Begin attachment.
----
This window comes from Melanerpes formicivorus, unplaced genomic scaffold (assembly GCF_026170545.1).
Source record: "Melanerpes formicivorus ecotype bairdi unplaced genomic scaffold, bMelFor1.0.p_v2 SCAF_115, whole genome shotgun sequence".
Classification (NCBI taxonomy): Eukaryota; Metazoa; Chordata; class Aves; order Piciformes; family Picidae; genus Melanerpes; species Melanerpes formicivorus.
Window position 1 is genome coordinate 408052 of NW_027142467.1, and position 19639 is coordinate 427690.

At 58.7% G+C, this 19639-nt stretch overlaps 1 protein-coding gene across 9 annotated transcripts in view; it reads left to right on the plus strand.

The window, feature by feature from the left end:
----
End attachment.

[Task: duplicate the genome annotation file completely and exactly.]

This window comes from Melanerpes formicivorus, unplaced genomic scaffold (assembly GCF_026170545.1).
Source record: "Melanerpes formicivorus ecotype bairdi unplaced genomic scaffold, bMelFor1.0.p_v2 SCAF_115, whole genome shotgun sequence".
Classification (NCBI taxonomy): Eukaryota; Metazoa; Chordata; class Aves; order Piciformes; family Picidae; genus Melanerpes; species Melanerpes formicivorus.
Window position 1 is genome coordinate 408052 of NW_027142467.1, and position 19639 is coordinate 427690.

At 58.7% G+C, this 19639-nt stretch overlaps 1 protein-coding gene across 9 annotated transcripts in view; it reads left to right on the plus strand.

The window, feature by feature from the left end: